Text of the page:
A class action lawsuit has been filed in the Northern District of California against Meta (Facebook), the UCSF Medical Center, and the Dignity Health Medical Foundation, alleging that the organizations are unlawfully collecting sensitive healthcare data about patients for targeted advertising.
This tracking and data collection allegedly takes place in medical portals beyond login walls, where patients enter highly sensitive information about themselves, their conditions, doctors, prescribed medication, and more.
According to the lawsuit, neither the hospitals nor Meta informs the patients about the data collection, no user consents are requested, and there is no visible indication of this process.
The plaintiffs realized the violation of their privacy when Facebook, the social media platform belonging to Meta, began targeting them with advertisements tailored explicitly for their medical condition.
The Meta Pixel is a piece of code that can be injected into any website to aid with visitor profiling, data collection, and targeted advertising.
It takes up the space of a single pixel, hence the name and stealthiness, and helps collect data such as button clicks, scrolling patterns, data entered in forms, IP addresses, and more.
This data collection takes place for all users even if they don’t have a Facebook account. However, for Facebook users the collected data is linked to their account for deeper correlation.
Because the Meta Pixel is installed on numerous sites, users will be tracked and targeted with specific ads on multiple internet locations.
A recent investigation by The Markup found Meta Pixel in 30% of the top 80,000 most popular websites, including several anti-abortion clinics and other healthcare providers.
The lawsuit claims that Meta’s tracking code is present on 33 websites of the top 100 hospitals in the United States, and in seven cases, the code runs beyond password-protected patient portals.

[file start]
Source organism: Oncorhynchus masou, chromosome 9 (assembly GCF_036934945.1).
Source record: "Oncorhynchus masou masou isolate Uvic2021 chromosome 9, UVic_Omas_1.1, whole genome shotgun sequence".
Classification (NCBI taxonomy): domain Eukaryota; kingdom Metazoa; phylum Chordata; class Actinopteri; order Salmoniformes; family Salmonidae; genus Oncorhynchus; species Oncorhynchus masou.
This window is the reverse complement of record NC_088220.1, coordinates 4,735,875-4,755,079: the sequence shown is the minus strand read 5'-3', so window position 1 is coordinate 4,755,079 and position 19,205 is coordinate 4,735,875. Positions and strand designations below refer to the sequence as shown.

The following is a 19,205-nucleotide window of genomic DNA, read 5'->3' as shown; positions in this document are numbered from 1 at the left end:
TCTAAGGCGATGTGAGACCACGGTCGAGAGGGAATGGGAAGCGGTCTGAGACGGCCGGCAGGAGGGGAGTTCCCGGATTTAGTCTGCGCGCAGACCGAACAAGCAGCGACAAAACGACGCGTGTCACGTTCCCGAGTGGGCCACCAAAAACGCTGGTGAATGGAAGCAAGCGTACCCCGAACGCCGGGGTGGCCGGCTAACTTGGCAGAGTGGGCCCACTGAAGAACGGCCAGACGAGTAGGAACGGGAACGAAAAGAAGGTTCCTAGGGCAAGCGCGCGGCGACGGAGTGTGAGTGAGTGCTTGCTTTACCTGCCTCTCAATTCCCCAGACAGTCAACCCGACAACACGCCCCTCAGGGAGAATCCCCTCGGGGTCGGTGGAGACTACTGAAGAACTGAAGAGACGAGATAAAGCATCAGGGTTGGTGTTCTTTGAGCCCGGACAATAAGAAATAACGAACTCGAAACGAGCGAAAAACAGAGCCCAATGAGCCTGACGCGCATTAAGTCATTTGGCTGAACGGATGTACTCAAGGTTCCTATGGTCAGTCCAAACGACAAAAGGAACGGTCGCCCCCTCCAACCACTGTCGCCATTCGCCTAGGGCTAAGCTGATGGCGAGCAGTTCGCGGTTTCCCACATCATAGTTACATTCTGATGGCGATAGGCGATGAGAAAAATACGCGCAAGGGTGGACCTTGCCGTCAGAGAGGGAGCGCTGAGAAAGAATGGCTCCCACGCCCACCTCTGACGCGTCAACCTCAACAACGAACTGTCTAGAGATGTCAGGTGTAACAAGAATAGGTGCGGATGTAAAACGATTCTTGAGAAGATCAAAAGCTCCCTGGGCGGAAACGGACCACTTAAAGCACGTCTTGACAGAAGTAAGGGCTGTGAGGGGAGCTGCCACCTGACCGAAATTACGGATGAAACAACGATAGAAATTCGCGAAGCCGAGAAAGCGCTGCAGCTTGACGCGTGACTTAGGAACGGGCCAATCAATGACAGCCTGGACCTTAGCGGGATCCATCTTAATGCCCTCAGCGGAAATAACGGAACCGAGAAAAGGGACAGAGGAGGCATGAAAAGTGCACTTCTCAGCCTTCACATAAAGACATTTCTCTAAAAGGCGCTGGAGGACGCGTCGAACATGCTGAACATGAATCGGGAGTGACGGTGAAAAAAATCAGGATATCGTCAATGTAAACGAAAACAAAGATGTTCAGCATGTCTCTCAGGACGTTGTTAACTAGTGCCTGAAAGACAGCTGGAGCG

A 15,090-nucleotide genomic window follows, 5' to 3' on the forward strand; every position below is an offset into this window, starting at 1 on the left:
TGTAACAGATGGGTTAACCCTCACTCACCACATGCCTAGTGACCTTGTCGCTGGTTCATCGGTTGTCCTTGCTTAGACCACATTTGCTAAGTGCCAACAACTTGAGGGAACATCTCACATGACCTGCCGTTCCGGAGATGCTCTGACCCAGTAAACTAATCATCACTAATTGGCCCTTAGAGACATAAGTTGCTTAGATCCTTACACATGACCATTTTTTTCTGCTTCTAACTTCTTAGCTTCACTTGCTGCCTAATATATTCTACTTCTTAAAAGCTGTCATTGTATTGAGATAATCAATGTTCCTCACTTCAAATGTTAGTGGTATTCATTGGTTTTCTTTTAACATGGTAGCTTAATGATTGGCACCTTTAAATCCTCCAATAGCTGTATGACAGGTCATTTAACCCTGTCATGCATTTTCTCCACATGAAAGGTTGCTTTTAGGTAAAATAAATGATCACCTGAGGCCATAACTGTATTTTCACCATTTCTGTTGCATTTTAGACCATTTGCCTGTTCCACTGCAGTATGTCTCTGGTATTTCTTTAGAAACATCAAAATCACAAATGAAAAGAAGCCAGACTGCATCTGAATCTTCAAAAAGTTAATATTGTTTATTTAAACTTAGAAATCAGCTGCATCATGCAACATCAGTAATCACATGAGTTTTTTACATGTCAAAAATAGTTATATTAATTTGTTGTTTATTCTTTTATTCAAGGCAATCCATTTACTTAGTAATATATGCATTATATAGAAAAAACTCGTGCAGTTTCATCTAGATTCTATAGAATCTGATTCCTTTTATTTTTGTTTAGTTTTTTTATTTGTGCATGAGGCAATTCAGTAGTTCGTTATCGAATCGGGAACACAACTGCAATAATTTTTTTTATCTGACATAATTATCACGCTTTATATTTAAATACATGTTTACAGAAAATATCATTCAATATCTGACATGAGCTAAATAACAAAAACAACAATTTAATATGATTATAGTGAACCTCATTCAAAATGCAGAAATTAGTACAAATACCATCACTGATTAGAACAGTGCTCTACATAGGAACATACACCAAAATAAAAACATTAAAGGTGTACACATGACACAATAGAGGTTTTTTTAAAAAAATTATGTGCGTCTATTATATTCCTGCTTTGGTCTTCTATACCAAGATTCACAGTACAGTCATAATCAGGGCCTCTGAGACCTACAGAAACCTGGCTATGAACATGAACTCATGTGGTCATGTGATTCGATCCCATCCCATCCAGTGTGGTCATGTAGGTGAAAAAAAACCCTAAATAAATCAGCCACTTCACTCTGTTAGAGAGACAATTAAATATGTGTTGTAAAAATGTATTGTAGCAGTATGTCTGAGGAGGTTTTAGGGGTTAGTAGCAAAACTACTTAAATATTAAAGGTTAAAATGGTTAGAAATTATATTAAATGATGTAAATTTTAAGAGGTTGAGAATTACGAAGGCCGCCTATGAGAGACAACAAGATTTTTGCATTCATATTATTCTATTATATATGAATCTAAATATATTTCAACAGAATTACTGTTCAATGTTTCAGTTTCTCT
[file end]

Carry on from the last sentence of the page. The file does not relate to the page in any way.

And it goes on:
According to the complaint, the 33 hospitals found to have the Meta Pixel collectively admitted over 26 million patients and outpatient visits in 2020 alone.
In examples in court documents, patients received targeted advertisements on Facebook and also over email, promoting ailments and medical services with no scientific support.
Most importantly, the plaintiffs felt violated as they had never agreed to the collection of sensitive medical data, let alone for it to be used in targeted advertising.
However, as mentioned in the complaint: “Healthcare Defendants do not have the legal right to use or share Plaintiffs’ and Class members data, as this information is protected by the Health Insurance Portability and Accountability Act of 1996’s (“HIPAA”) Privacy Rule, which protects all electronically protected health information a covered entity like Healthcare Defendants “create, receive, maintain, or transmit” in electronic form.”
As such, both Meta and the healthcare providers are accused of knowing that their data collection operation was unlawful, yet they continued to do it and concealed it from the tracked individuals.
Meta’s efforts filter out sensitive medical information from the collected data have been proven ineffective, according to both The Markup and the New York State Department of Financial Services that looked into this matter back in February 2021.
In conclusion, the plaintiffs, on behalf of anyone in a similar situation, seek claims for relief relevant to the invasion of privacy, violation of medical information confidentiality, unjust enrichment, breach of contract, Computer Data Access and Fraud Act (CDAFA), and also the Federal Wiretap Act.